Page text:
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Is our love affair with the bouquet toss over? We look at the hottest new wedding trends.
Posted on Aug 08, 2017
A new report from the US reveals that the trend for larger wedding bouquets has led to bridal flowers so large they’re leaving brides with aching arms at the end of the day – and have seen the end of the bouquet toss. So we had to ask, are we going the same way?
Thankfully, while bouquets are getting bigger here, the bouquet toss is still alive and well. ‘Right now it’s the trend to carry a messy unstructured bouquet that looks like you’ve just picked it from the garden –these are hard to throw (and most brides want to keep them anyway) so many brides now also have a smaller matching bouquet made to throw at the bouquet toss,’ says Mira Bijelic from Ocean Flowers Beaumaris in Victoria.
Further adding to the deconstructed look, the fastest growing 2017 floral wedding trend according to image site Pinterest is to skip flowers in your bouquet and venue decor and just to use foliage. This echoes the trend for all things green that started when Pantone named its garden-inspired shade Greenery its Colour of the Year.
Floral designer Julia McDougall from Willa Floral Designs in the NSW Hunter region says we’re definitely embracing the foliage trend too, ‘we’re making a lot of foliage-only bouquets created with a mixture of textures and tones of greens, soft grey-greens and a hint of berries.’ Leafy native plants like eucalyptus, olive leaves, bay and pepper berry are all perfect for the natural vibe.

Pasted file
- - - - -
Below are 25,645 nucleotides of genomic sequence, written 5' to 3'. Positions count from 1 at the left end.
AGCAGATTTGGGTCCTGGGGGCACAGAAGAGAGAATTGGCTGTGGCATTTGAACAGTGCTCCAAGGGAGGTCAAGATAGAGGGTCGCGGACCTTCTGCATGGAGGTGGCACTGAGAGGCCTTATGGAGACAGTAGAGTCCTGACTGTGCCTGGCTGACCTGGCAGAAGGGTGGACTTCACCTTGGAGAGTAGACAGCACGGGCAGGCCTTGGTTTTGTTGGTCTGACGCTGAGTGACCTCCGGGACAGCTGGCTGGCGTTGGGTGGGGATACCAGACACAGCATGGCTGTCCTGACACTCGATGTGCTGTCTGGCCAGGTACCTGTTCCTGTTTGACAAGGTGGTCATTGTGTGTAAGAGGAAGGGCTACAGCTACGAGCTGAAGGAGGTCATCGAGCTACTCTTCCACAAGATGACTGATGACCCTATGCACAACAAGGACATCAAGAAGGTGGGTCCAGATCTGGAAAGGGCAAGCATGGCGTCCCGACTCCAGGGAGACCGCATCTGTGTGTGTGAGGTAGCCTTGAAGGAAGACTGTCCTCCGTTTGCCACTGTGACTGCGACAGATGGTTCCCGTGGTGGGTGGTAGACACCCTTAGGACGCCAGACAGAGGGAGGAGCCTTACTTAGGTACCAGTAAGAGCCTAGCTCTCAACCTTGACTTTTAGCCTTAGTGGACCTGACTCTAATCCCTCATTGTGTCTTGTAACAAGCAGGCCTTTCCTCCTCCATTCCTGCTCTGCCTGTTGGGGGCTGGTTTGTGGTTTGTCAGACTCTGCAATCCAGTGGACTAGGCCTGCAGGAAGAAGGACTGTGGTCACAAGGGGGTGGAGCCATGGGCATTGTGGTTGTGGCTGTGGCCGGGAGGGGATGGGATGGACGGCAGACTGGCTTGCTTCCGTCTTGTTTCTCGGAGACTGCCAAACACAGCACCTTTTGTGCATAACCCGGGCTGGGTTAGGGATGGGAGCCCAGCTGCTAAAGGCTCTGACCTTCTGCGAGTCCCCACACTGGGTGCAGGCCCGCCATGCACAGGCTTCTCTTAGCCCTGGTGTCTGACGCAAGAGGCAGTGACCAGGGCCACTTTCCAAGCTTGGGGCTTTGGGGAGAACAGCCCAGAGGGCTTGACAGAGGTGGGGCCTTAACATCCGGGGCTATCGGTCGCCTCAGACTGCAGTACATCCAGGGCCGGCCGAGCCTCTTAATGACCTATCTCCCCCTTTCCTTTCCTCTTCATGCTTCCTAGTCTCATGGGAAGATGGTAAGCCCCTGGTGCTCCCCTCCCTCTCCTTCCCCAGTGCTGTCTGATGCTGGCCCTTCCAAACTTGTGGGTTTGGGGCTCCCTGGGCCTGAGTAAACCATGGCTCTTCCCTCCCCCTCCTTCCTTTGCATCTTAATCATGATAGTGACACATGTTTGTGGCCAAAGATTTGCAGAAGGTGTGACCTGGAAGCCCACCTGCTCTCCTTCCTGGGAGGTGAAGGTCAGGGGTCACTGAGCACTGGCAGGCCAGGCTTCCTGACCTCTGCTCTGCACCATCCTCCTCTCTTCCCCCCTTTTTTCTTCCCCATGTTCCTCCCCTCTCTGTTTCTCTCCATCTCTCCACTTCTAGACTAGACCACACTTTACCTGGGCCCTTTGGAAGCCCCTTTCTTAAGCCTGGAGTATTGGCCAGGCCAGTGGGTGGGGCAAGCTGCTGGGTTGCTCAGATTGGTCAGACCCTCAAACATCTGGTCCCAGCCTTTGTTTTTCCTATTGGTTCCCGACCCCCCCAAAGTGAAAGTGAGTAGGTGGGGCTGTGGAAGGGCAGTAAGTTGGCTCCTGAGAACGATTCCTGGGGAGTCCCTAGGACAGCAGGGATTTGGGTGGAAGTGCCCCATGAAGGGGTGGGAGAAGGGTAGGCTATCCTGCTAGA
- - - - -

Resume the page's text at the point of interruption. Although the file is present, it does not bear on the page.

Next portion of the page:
Using foliage also helps keep large bouquets lighter. ‘A florist should think about the whole of the bride’s experience, not just what the flowers look like and in a large bouquet consider plants that give volume but without weight – foliage is great for this but you can also remove heavier stems from flowers like roses and use wire to secure them in place instead,’ says Susan Avery from Susan Avery Flowers and Events in Sydney’s Double Bay. Another trend Susan is seeing is brides wanting to create bigger bouquets by using flowers like roses when they are in full bloom rather than the younger, smaller, plants. ‘Lush, full flowers like hydrangeas, dahlias, peonies and ranunculus, when they are in season, are also good for creating a wider bouquet,’ she told us.
Photo Susan Avery
Finally, expect the unusual – US bouquets have started featuring vegetables like artichoke or cabbage and Mira Bijelic has recently designed bouquets with cut lemons and cinnamon sticks and says vines and berries are really popular for the vineyard weddings. ‘Most brides though still want beautiful native flowers created from whatever is in season,’ says Mira.
For upcoming winter weddings that means anemone, hyacinth, jonquil, snowdrops and sweet peas. And if your favourite isn’t in season for your wedding day, adopt the trend spotted by award winning florist Kyla Helgeson from Adelaide’s The White Orchid Floral Design and add dried versions of your favourite flower to your bouquet or even your headdress.